Now, don’t get me wrong. They look like fabulous books. My apologies to the writers who are experiencing their third incarnation of the same point – first in New York Magazine, then in Vulture and now on my book blog. But doesn’t it make you wonder what Stieg Larsson would say about all of this? He’s probably spinning in his grave because he was the boy who was the first GIRL. But then, wait a minute. He’s part of the problem . . .
Or, maybe, Stieg’s not the problem. He was simply the first to brand it.
Stieg was Swedish. The above titles were chosen for the English-language market. The original title for THE GIRL WITH THE DRAGON TATTO is: Män som hatar kvinnor, “Men Who Hate Women.”
Too bad for the men who hate women. The word GIRL sure sells a lot of books!
Just ask JoJo. That girl sells a whole lotta books. But with all this AFTER YOU and ME BEFORE YOU going around, it seems someone got left behind . . .
Great news! I found her. She’s at the Barnes & Noble.
Many thanks to the astute readers of this blog post who are leaving great comments in my comment section, causing me to return to this post to add:
David Benoit at the The Wall Street Journal chimed in on this topic back in November (11/16/15). Here’s his spin on the matter: Loved the Novel About a Girl on a Train? You May Have Read the Wrong Book: Thrillers with similiar names cause some confusion; ‘THIS is not that book!’
Thanks for bringing the WSJ article to my attention, Wendy Janes. And thank you, Pauline Wiles, for pointing us to this August 27, 2015 BookBub article by Hannah Reynolds: What Are the Most Popular Title Trends in Your Genre? Reynolds created word clouds for titles in each genre. Interesting to note, the words ‘love,’ ‘bound,’ and ‘cowboy’ all feature prominently in the erotica genre. I feel bad for the cowboy taxed with servicing an entire genre. With all of these girls on the bookshelves, he’s bound to get tired.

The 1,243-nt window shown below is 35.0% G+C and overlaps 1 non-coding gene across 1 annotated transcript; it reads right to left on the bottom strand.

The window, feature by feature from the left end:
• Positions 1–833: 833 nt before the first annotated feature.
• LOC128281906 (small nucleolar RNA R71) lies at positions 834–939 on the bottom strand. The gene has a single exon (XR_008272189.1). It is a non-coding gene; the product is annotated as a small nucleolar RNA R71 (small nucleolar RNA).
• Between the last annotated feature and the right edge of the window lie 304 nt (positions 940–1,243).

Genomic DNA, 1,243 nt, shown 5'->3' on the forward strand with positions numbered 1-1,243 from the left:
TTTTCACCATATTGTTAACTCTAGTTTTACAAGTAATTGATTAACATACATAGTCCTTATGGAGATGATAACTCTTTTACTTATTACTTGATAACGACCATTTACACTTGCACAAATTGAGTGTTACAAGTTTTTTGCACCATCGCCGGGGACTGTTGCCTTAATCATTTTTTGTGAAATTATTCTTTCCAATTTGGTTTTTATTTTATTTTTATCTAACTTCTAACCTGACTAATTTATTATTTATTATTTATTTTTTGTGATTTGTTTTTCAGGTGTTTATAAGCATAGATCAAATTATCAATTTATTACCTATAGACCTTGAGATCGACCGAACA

Although, he best stay clear of this one . . .
I suspect once we’ve exhausted THE GIRL ON . . . THE GIRL WITH . . . and THE GIRL WHO . . . titles, we’ll eventually declare that title structure to be over, and done with. Or, gone, so to speak.
Or maybe we’ll simply toss that ‘girl’ toward the back end of the title, rather than the front, as seen in ME AND EARL AND THE DYING GIRL by Jess Andrews.
Now that [BLANK] and [BLANK] and the [BLANK BLANK] book I just mentioned has been made into a motion picture, even the moviegoers – who may not be aware of the book – will become attuned to that type of grammatical construction for popular titles.
Dedicated followers of title trends, take note: the [BLANK] and [BLANK] and the [BLANK BLANK] title construction, and the [BLANK] and [BLANK] and [BLANK] and [BLANK] construction may soon be gracing your bookshelves on a slew of new books.
I thought it looked fresh when I reviewed Emma Hooper’s ETTA AND OTTO AND RUSSELL AND JAMES. Although, it’s sometimes hard to remember which name comes first. Is it James? Or Otto? No, wait. It’s Etta. Etta comes first. (Great book, by the way.)
Unfortunately for me, who sometimes lapses into moments of faulty synapses over all the books I (apparently) cannot see — like the aforementioned Pulitzer Prize-winning ALL THE LIGHT WE CANNOT SEE — I sure hope the coming year brings all the right books, IN ALL THE BRIGHT PLACES. So I can see them. Otherwise, I’m going to need new glasses.
Another Update to this Post:
This update added February 22, 2016 with gratitude given to trendsetting author Francine LaSala who, in 2012, titled one of her books The Girl, the Gold Tooth & Everything long before using the word ‘girl’ in a title was popular. Francine tipped me off to this February 22, 2016 NPR discussion: The ‘Girl’ In The Title: More Than A Marketing Trend. Click to read the article OR listen to this seven minute Morning Edition.